Wednesday, 17 August 2016

"Youth"

Here the surreal rubs amiably against the grotesque. Here where Zen Buddhists sit cross-legged deep in meditation as they attempt to levitate. A former Miss World walks naked into a pool occupied by two elderly men. They are retired conductor Fred and long-time friend and film director, screenplay writer, Mick.


This is an extraordinary slice of cinematic art with some superb performances from Michael Caine, Harvey Keitel and notably Jane Fonda. It also contains photography of an outstanding quality that adds not only to the texture of the story being told but the story itself.

Retired composer Fred, as played by Michael Caine, takes a holiday in a Swiss Alpine health resort. His friend of many years, Mick (Harvey Keitel), is the foil by which some dry as talcum humour flies. Fred is being badgered to perform before the Queen. Specifically, he has been requested to conduct his masterpiece - one written for his wife who, as a soprano, also sang on the piece. At this stage, all we know is that she is of ailing health, he refuses the request with a clumsy retort: “You eliminate one person, and all of a sudden the whole world changes. Like in a marriage.”


Fred has given up on life, of ever recapturing the spirit that made his name a force to be acknowledged in the world of music. He is alienated, perhaps self-affected, disenfranchised with modernity but in reality, he misses not only his wife but opportunities missed.

Mick, on the other hand, is Fred's co-opposite. His drive, his passion, is still strong, somehow desperately so. He works closely with actors much younger than himself drinking in their verve, their zest, their energy as though he needs their youth to spark his own creativity.

Though both men appear close, neither one seems able to empathise with the other even though each gives the other cold comfort. It is a relationship unable to provide any true depth or connectivity,no balm to heal a friend's wounds.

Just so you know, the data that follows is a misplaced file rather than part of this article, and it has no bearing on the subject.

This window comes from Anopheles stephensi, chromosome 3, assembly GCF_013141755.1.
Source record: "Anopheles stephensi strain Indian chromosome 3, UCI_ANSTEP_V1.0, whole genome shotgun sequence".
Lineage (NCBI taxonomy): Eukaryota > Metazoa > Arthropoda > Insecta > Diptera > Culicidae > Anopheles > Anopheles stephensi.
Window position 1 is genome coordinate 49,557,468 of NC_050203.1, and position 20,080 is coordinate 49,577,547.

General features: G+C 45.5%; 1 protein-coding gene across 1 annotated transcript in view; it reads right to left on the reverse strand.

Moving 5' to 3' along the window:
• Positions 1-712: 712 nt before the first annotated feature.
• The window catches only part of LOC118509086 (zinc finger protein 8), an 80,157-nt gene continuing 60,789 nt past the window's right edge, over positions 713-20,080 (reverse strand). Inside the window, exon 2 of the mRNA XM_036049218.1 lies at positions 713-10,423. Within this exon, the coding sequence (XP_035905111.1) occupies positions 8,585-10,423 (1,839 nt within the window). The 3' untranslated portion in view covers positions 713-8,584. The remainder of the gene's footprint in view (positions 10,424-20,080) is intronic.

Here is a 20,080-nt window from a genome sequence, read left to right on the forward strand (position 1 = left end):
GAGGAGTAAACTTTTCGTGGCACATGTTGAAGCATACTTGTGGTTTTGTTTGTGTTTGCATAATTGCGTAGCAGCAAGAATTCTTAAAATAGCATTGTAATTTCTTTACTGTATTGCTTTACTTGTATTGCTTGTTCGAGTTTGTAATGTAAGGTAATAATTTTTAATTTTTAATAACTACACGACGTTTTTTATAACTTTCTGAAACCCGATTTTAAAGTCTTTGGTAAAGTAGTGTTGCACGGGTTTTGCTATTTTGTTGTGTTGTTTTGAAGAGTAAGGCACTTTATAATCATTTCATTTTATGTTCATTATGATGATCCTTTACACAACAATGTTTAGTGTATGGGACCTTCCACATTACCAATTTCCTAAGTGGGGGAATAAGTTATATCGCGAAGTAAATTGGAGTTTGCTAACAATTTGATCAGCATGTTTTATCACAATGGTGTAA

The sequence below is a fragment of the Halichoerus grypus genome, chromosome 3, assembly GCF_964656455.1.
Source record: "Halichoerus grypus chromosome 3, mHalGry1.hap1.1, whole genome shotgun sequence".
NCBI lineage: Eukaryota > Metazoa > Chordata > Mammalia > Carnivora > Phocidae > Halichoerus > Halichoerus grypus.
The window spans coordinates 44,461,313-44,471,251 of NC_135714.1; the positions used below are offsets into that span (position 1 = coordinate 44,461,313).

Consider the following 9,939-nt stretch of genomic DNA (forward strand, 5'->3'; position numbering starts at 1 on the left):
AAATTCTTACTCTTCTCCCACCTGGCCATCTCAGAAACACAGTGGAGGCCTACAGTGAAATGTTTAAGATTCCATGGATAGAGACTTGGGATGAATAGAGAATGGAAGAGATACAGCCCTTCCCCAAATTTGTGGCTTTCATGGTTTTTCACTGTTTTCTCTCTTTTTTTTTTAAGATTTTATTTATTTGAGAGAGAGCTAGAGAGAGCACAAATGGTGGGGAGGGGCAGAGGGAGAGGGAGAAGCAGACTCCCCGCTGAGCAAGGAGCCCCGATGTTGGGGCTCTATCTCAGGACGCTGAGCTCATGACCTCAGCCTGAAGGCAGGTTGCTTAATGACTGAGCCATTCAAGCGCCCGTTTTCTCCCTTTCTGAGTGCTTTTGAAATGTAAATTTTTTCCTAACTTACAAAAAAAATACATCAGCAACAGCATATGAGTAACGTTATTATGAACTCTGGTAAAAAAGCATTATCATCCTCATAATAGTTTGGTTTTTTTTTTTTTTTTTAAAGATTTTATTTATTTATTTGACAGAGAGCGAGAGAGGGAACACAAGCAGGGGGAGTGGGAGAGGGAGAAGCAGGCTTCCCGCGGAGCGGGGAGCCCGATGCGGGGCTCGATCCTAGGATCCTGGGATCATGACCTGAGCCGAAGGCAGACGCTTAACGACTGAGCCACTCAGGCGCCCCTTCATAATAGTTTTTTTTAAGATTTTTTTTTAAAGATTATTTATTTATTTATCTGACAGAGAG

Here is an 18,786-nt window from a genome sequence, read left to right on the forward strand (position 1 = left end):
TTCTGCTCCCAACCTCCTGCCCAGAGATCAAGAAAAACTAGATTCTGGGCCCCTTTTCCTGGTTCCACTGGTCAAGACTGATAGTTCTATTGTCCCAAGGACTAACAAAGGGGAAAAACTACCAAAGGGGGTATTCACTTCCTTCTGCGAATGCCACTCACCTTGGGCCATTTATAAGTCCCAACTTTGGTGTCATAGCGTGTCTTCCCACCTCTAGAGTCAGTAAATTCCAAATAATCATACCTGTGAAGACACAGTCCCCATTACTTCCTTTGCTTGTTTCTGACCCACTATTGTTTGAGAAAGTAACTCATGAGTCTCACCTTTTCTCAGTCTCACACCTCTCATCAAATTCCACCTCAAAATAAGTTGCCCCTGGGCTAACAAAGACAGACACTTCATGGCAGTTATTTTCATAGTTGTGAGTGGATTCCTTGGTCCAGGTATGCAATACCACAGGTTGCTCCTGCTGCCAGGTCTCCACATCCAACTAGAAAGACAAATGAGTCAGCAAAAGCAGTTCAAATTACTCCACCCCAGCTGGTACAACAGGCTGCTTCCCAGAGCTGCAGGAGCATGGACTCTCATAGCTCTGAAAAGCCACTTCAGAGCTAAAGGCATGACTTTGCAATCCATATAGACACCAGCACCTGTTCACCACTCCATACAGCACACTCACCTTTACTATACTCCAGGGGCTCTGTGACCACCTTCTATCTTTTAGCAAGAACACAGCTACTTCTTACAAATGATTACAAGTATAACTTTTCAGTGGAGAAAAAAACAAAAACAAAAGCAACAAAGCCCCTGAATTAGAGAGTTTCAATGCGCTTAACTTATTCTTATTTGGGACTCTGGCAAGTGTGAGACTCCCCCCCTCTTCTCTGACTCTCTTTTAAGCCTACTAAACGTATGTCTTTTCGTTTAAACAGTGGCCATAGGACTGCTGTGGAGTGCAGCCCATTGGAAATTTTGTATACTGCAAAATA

We see a fat retired football player (Diego Maradona) plunging in and out of pools, kicking tennis balls high into the brash, brittle Swiss sky, an oxygen cylinder never far from hand. We see a young and talented actor, his talent demeaned, he believes, by his success at playing the part of a superhero whilst his less commercially successful roles go unacclaimed. We see a beautiful Miss Universe swanning around naked, her noble head held high on her elegant neck. All of these characters inhabit worlds of their own with little regard for those who occupy the real world around them.

Jane Fonda's final scene,when her wig comes tumbling off revealing a balding scalp is possibly the film's finest moment.

I found the film engaging. It may lack the propulsion required to hook some viewers into its subtle messages but still, with its fractured, fragmentary scenes of human isolation in a world demanding contemptible similarity, it succeeds.

Then, at the end, as the story has reached its penultimate climax the Zen Buddhist levitates.

Ignore the critics - this is a good film.




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Russell Cuts the Corn From The Brewers Whiskers.

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